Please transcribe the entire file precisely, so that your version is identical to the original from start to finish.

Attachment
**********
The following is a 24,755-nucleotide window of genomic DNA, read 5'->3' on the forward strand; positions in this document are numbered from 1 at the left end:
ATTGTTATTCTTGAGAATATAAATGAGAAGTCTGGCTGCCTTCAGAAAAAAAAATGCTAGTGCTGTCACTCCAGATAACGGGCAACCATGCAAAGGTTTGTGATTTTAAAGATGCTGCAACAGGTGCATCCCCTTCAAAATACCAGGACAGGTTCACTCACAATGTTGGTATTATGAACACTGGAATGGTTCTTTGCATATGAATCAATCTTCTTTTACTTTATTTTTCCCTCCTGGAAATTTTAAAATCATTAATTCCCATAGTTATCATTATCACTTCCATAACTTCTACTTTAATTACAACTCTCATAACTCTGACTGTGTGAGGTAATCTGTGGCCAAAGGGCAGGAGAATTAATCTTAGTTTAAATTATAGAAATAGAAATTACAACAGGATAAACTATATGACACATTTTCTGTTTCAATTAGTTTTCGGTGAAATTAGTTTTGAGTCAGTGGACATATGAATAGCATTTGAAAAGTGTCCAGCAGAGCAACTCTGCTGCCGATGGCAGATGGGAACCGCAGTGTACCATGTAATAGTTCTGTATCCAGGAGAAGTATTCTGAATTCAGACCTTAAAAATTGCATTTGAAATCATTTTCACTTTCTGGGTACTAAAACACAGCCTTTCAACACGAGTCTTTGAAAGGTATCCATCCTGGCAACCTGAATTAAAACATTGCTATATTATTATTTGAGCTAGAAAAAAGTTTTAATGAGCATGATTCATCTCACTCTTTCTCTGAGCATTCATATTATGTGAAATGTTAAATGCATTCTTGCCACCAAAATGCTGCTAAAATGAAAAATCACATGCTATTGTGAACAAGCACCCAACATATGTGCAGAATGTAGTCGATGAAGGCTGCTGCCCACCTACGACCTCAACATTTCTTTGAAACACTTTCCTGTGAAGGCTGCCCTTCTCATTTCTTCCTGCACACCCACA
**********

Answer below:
The following is a 24,755-nucleotide window of genomic DNA, read 5'->3' on the forward strand; positions in this document are numbered from 1 at the left end:
ATTGTTATTCTTGAGAATATAAATGAGAAGTCTGGCTGCCTTCAGAAAAAAAAATGCTAGTGCTGTCACTCCAGATAACGGGCAACCATGCAAAGGTTTGTGATTTTAAAGATGCTGCAACAGGTGCATCCCCTTCAAAATACCAGGACAGGTTCACTCACAATGTTGGTATTATGAACACTGGAATGGTTCTTTGCATATGAATCAATCTTCTTTTACTTTATTTTTCCCTCCTGGAAATTTTAAAATCATTAATTCCCATAGTTATCATTATCACTTCCATAACTTCTACTTTAATTACAACTCTCATAACTCTGACTGTGTGAGGTAATCTGTGGCCAAAGGGCAGGAGAATTAATCTTAGTTTAAATTATAGAAATAGAAATTACAACAGGATAAACTATATGACACATTTTCTGTTTCAATTAGTTTTCGGTGAAATTAGTTTTGAGTCAGTGGACATATGAATAGCATTTGAAAAGTGTCCAGCAGAGCAACTCTGCTGCCGATGGCAGATGGGAACCGCAGTGTACCATGTAATAGTTCTGTATCCAGGAGAAGTATTCTGAATTCAGACCTTAAAAATTGCATTTGAAATCATTTTCACTTTCTGGGTACTAAAACACAGCCTTTCAACACGAGTCTTTGAAAGGTATCCATCCTGGCAACCTGAATTAAAACATTGCTATATTATTATTTGAGCTAGAAAAAAGTTTTAATGAGCATGATTCATCTCACTCTTTCTCTGAGCATTCATATTATGTGAAATGTTAAATGCATTCTTGCCACCAAAATGCTGCTAAAATGAAAAATCACATGCTATTGTGAACAAGCACCCAACATATGTGCAGAATGTAGTCGATGAAGGCTGCTGCCCACCTACGACCTCAACATTTCTTTGAAACACTTTCCTGTGAAGGCTGCCCTTCTCATTTCTTCCTGCACACCCACA